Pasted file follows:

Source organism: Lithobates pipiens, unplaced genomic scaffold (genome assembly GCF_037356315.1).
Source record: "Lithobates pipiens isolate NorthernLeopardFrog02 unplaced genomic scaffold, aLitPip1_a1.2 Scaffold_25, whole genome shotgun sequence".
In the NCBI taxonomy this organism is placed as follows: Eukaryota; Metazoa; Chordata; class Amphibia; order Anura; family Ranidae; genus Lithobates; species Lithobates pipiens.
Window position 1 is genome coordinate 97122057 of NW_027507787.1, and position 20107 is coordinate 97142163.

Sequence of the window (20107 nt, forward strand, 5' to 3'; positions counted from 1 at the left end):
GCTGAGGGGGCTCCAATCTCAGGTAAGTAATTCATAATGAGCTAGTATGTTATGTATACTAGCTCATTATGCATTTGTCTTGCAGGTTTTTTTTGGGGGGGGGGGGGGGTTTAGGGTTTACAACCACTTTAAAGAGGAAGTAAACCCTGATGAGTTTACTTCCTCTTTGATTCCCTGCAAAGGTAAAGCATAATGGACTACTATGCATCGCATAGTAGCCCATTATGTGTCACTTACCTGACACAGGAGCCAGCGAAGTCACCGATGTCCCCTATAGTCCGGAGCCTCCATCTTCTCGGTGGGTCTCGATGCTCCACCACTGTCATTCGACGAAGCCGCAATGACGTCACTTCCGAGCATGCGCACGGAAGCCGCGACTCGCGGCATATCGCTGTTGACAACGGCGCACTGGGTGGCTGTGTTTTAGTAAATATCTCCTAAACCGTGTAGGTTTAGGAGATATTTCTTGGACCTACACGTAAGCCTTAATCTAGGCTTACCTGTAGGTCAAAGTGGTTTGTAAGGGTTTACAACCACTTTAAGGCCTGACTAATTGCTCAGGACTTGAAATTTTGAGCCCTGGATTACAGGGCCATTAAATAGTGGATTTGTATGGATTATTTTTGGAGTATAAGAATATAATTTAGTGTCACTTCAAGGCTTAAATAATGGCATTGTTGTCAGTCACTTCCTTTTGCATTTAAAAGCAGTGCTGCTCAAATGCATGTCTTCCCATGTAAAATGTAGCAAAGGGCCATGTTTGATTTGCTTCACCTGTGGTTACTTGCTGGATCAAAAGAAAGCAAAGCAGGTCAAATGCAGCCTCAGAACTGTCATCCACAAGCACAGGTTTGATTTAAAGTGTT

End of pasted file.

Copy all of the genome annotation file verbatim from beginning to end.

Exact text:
Source organism: Lithobates pipiens, unplaced genomic scaffold (genome assembly GCF_037356315.1).
Source record: "Lithobates pipiens isolate NorthernLeopardFrog02 unplaced genomic scaffold, aLitPip1_a1.2 Scaffold_25, whole genome shotgun sequence".
In the NCBI taxonomy this organism is placed as follows: Eukaryota; Metazoa; Chordata; class Amphibia; order Anura; family Ranidae; genus Lithobates; species Lithobates pipiens.
Window position 1 is genome coordinate 97122057 of NW_027507787.1, and position 20107 is coordinate 97142163.

Sequence of the window (20107 nt, forward strand, 5' to 3'; positions counted from 1 at the left end):
GCTGAGGGGGCTCCAATCTCAGGTAAGTAATTCATAATGAGCTAGTATGTTATGTATACTAGCTCATTATGCATTTGTCTTGCAGGTTTTTTTTGGGGGGGGGGGGGGGTTTAGGGTTTACAACCACTTTAAAGAGGAAGTAAACCCTGATGAGTTTACTTCCTCTTTGATTCCCTGCAAAGGTAAAGCATAATGGACTACTATGCATCGCATAGTAGCCCATTATGTGTCACTTACCTGACACAGGAGCCAGCGAAGTCACCGATGTCCCCTATAGTCCGGAGCCTCCATCTTCTCGGTGGGTCTCGATGCTCCACCACTGTCATTCGACGAAGCCGCAATGACGTCACTTCCGAGCATGCGCACGGAAGCCGCGACTCGCGGCATATCGCTGTTGACAACGGCGCACTGGGTGGCTGTGTTTTAGTAAATATCTCCTAAACCGTGTAGGTTTAGGAGATATTTCTTGGACCTACACGTAAGCCTTAATCTAGGCTTACCTGTAGGTCAAAGTGGTTTGTAAGGGTTTACAACCACTTTAAGGCCTGACTAATTGCTCAGGACTTGAAATTTTGAGCCCTGGATTACAGGGCCATTAAATAGTGGATTTGTATGGATTATTTTTGGAGTATAAGAATATAATTTAGTGTCACTTCAAGGCTTAAATAATGGCATTGTTGTCAGTCACTTCCTTTTGCATTTAAAAGCAGTGCTGCTCAAATGCATGTCTTCCCATGTAAAATGTAGCAAAGGGCCATGTTTGATTTGCTTCACCTGTGGTTACTTGCTGGATCAAAAGAAAGCAAAGCAGGTCAAATGCAGCCTCAGAACTGTCATCCACAAGCACAGGTTTGATTTAAAGTGTT